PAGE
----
Dalai Lama said that we should be kind whenever possible.
You’ve showed me that it is always possible.
Everything was perfect that day — from the sky to the flowers to the grass and to my hair 😛 (some days are just ‘bedhead days’ and I’m glad that that day wasn’t another one of those ‘bedhead days’). It was as if the day knew to prepare itself for when I would finally meet You again.
We were to meet each other at Turf City that day — a place where no MRT station or bus stop can be found in the vicinity of the compound (the nearest being at least a 15- to 20-minute walk away), so I found myself walking along Turf Club Road under the sweltering sweltering heat. No joke, I felt like my exposed skin was sizzling. The sensation strangely reminded me a lot about my days as a Canoeist in MacRitchie. I remember how once, I saw what looked like smoke rising from my skin!
Fast forward to the day I met Char, as I was walking along Turf Club Road that afternoon, I was intrigued by cheery barking in the distance which led me to spotting a little dog daycare centre (You could click the middle sphere above to get an enlarged view of what I saw) nestled in the middle of a nest of trees.
The dogs were roaming the compound in play or engaged in dog intrigue, snorting happily, tails wagging wildly. Some were chasing balls and some were enjoying a dip in the pool, while others were enjoying a mid-day snack. One dog was even sprawled across the lap of a caretaker, sleeping ever so soundly. I could tell that they were happy where they were. 🙂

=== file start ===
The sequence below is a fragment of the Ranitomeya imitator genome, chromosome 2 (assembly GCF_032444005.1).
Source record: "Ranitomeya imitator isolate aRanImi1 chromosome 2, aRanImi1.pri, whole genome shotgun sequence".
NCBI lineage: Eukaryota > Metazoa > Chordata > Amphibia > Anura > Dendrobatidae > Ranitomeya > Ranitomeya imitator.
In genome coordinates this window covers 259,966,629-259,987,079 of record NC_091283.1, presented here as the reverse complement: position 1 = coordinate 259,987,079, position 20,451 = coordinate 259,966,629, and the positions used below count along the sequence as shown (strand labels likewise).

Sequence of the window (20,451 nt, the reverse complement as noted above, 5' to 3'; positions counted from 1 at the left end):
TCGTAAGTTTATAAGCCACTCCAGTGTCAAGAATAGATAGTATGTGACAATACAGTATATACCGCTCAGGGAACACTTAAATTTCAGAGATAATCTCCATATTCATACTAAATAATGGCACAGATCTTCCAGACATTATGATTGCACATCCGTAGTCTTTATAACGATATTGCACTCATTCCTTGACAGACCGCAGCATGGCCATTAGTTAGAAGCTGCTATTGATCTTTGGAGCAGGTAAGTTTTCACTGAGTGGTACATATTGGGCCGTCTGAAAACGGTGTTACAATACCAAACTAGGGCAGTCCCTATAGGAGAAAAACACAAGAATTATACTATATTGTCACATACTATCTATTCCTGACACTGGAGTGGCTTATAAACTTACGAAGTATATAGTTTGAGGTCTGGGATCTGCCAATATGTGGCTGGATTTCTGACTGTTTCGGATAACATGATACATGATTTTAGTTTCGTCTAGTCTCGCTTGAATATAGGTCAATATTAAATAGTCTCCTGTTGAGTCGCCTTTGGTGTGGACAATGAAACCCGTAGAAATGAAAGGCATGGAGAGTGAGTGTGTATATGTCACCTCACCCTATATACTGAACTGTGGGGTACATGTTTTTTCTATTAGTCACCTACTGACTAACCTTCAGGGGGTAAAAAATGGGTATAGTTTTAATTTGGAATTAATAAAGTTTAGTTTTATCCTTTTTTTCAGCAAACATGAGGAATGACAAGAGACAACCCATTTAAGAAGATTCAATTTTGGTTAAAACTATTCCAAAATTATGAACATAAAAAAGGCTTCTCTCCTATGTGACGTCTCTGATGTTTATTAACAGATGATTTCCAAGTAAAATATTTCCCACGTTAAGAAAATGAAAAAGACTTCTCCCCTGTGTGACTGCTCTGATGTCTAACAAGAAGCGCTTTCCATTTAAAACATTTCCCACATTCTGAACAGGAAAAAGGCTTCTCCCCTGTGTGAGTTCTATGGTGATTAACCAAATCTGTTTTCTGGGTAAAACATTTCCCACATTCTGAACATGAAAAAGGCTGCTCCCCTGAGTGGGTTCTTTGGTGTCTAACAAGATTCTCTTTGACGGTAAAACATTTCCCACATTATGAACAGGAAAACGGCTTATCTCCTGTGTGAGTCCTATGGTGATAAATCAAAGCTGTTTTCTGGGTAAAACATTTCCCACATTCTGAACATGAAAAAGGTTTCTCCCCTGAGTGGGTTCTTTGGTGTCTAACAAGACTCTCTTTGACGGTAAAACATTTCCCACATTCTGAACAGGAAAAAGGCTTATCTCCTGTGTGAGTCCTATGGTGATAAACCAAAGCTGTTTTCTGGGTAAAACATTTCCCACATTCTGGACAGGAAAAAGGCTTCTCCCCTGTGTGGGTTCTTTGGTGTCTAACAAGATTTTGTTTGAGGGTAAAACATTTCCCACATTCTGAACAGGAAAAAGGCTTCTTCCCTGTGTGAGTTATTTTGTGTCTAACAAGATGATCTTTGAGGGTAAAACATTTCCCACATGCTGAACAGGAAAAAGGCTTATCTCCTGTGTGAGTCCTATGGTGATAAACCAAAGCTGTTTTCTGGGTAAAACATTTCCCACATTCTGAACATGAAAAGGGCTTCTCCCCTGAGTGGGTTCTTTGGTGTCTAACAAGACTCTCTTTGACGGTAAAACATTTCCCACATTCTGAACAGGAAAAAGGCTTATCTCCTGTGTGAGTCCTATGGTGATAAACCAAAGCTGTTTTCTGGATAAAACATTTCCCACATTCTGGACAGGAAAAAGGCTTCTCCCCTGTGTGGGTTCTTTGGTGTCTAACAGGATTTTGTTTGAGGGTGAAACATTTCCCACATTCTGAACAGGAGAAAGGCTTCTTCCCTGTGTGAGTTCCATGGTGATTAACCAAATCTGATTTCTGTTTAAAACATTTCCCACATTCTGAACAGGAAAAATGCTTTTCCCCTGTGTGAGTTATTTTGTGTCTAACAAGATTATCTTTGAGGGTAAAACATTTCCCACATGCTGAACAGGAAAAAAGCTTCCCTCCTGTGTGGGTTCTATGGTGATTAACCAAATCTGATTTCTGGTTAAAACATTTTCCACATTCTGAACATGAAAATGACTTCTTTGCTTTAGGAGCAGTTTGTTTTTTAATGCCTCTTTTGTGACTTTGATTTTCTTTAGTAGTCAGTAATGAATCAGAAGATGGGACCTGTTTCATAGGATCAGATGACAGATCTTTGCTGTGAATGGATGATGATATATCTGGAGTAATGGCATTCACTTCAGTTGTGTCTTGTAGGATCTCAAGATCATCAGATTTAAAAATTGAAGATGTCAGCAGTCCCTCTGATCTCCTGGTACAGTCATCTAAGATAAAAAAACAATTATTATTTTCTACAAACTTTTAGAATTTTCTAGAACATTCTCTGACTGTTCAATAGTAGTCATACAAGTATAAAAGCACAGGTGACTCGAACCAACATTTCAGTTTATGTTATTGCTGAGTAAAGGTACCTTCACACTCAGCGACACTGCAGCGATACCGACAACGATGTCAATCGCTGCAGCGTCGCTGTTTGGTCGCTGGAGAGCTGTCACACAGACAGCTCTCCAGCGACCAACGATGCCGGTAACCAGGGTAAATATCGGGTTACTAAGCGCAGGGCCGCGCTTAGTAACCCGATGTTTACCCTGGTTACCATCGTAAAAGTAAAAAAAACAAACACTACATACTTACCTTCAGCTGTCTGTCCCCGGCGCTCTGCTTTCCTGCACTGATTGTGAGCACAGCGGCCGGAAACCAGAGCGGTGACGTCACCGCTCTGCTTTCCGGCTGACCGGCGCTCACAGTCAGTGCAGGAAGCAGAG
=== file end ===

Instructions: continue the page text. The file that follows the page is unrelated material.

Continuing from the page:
We were making our way to Pasarbella when we spotted a child getting his haircut in a very very unique set-up: He was sat in one of those one-dollar-coin-ride-vehicles that You’d easily spot in shopping malls with a television screening a cartoon show set up in front of him while the ends of his head of hair was being snipped off by a hairdresser.
A little look around led me to realising that this barber was set up especially for young children — all of the tots getting their hair cut were sat in those one-dollar-coin-ride-vehicles, with TV screens in front of them and a hairdresser snipping their hair. It was the cutest scene ever! :’) I really wanted a shot of it but was a little shy about it, especially since all of the toddlers’ parents were standing beside their children, so Char suggested the cheekiest thing, “I’ll stand here and You could pretend to take a picture of me, when really, You’re taking a picture of them.”
I ended up including Char in the shot because how could I not? She’s got a beautiful smile that could brighten any picture (above).
When life blesses You with lemons, make lemonade. When life blesses You with a friend like Char, treasure the friendship with all Your might. As Marcel Proust once said, “Let us be grateful to people who make us happy; they are the charming gardeners who make our souls blossom.“
We didn’t walk very far into Pasarbella before we settled for a sit-down chat along this dark-but-brimming-with-cool-vibes alley that led to a little, quaint cheese shop. There were little fairy lights hanging here and there and everywhere, vintage shots of an ancient-looking cheese factory plastered all over the walls beside us and the ceiling above us and a very cheery buzz of the nearby lunchtime crowd.